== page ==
The fall season often reminds me of the day when one of my daughters learned to ride her bike without training wheels. (The “fall” was an appropriate time for this event.)
As she sped down a hill toward a huge ravine, I saw written all over her face the message: “I’m not in control!” So as she flew by me, I reached out and lifted her off the bike—saving her from the ravine but causing her to fall. As the bike launched into the abyss, my rescued daughter hopped up hotter than a hornet!
“Why did you do that, Daddy?!” To answer, I pointed to the bottomless gorge I saved her from . . . but she still couldn’t believe that I would cause her to fall.
Years later, I pondered how we can carry this attitude into our relationship with God. The words of one woman make this clear:
"I was raised in a conservative church where we were taught to seek God’s guidance. But I’ve concluded that all that teaching was a crock! Where was God when I needed Him? Why didn’t He give me a better family? Why didn’t He let me marry better men? God knew what was going to happen to me. He could have stopped it. But instead He’s letting me wallow in misery. It’s not fair."
The Christian life should bring the good things in life, right? God’s powerful love should protect us from having awful families, from miserable marriages, from losing our jobs, from losing a child, or from having accidents only “other people” have. So when reality hits, God becomes the scapegoat—because He could have stopped it all.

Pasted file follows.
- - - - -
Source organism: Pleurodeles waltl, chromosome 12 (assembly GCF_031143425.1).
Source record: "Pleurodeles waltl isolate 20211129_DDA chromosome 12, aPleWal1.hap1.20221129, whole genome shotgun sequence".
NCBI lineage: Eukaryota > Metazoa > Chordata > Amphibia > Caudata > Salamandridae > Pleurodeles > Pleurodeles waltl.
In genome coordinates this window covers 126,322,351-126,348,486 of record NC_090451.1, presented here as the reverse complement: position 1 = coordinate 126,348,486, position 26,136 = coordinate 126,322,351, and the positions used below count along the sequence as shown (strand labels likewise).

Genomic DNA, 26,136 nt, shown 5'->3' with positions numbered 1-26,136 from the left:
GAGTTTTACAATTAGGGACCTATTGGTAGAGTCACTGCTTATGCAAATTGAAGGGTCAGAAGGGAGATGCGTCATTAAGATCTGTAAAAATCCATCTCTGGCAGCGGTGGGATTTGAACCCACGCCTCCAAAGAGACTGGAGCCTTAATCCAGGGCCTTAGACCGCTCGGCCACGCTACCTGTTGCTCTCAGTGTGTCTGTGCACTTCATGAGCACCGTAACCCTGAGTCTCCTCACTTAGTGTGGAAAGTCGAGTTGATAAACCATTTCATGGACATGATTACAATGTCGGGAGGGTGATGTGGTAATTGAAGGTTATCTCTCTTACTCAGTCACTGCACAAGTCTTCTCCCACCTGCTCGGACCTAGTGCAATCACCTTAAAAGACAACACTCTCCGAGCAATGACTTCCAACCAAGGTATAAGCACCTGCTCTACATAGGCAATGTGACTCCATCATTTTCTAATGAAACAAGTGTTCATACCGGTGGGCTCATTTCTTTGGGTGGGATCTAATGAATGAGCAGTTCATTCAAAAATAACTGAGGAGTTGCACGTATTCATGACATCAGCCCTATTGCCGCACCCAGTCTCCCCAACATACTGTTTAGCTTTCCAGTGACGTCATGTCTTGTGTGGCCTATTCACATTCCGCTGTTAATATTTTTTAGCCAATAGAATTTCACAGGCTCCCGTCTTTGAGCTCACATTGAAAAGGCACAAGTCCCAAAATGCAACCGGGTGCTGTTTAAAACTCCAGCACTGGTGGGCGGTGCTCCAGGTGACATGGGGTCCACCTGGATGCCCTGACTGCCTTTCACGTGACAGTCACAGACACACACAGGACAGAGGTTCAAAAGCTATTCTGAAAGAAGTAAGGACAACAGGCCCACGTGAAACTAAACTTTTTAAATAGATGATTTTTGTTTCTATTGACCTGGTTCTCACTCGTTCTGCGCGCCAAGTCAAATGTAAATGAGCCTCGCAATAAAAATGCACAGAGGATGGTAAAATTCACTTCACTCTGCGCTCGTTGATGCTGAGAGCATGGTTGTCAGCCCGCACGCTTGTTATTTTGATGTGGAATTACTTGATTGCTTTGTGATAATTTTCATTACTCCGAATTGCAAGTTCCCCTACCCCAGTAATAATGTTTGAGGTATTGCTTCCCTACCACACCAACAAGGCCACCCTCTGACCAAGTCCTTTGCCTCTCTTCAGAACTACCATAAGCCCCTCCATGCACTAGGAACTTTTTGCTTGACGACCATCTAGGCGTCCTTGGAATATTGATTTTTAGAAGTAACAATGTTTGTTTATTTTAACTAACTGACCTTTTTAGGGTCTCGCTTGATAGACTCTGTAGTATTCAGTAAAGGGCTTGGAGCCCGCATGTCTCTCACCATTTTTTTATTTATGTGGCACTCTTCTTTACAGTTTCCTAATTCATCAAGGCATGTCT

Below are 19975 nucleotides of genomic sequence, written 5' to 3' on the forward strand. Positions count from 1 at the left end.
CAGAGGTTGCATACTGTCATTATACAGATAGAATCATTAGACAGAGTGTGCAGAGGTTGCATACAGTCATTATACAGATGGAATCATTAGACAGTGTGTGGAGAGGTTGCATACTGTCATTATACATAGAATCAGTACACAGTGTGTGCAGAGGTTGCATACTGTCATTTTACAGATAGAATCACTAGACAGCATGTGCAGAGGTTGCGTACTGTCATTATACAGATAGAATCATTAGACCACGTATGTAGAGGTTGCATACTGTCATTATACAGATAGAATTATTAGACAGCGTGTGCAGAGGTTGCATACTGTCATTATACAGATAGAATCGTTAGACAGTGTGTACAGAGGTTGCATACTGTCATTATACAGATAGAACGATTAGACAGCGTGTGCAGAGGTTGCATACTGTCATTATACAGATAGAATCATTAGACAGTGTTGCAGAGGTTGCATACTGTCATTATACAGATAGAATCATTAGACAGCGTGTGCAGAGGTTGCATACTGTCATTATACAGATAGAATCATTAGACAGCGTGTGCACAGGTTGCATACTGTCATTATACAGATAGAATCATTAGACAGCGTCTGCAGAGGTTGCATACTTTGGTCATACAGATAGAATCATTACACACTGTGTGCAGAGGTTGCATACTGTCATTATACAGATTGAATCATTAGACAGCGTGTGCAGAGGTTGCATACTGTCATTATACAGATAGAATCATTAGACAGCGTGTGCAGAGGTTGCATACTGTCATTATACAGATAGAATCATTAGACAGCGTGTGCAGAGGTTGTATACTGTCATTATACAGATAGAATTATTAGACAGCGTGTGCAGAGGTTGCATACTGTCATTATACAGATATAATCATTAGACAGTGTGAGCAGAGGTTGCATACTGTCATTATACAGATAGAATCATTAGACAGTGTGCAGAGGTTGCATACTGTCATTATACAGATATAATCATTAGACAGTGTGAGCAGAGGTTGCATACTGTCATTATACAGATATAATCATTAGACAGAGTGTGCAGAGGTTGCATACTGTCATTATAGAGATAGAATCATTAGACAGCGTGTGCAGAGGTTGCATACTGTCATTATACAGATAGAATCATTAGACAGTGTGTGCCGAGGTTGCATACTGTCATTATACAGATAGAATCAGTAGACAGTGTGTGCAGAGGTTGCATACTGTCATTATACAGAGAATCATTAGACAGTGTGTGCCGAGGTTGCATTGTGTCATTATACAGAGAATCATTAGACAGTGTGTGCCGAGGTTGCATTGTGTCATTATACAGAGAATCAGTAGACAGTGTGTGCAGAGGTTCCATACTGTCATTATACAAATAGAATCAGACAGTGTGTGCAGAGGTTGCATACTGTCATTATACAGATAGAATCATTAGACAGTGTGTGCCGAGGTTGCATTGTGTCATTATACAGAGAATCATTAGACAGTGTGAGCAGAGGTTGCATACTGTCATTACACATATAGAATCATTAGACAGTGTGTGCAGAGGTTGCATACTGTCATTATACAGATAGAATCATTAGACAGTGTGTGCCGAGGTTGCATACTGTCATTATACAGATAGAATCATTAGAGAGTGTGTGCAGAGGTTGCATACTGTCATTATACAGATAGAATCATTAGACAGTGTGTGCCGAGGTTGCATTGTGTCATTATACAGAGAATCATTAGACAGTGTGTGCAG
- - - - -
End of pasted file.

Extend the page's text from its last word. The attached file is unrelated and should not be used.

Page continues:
“How long, O Lord? Will You forget me forever? How long will You hide Your face from me?” (Psalm 13:1). King David’s honest prayer reflects our own cries, doesn’t it? Nothing aches so badly as God’s apparent apathy.
Our culture points to our pain as proof that God doesn’t exist; but the devil uses our pain to convince us that God doesn’t care. (Take a moment and read that again.) And if Satan can get us to doubt God’s goodness, we stand on the edge of a life that uses our anger to justify sin.
But notice, David not only expressed his feelings of abandonment, but he affirmed his faith in God’s goodness—even though he could not see it: “But I have trusted in Your lovingkindness; my heart shall rejoice in Your salvation” (v. 5). Even within the blur of seeming betrayal, David clung to God’s good character.
As parents, we can all understand why I jerked my daughter off her bike. But as a child, she lacked the capacity to understand my actions as coming from a heart of love. She couldn’t see past her pain toward the reason I allowed it—and even caused it. As God’s children, we often lack this same insight.
If we acknowledge our Father’s goodness only in the pleasant things He allows, we yield to a childish nature that misses an astounding part of God’s love. We miss the wonderful growth we can experience from praising a good God who uses even our pain for our advantage.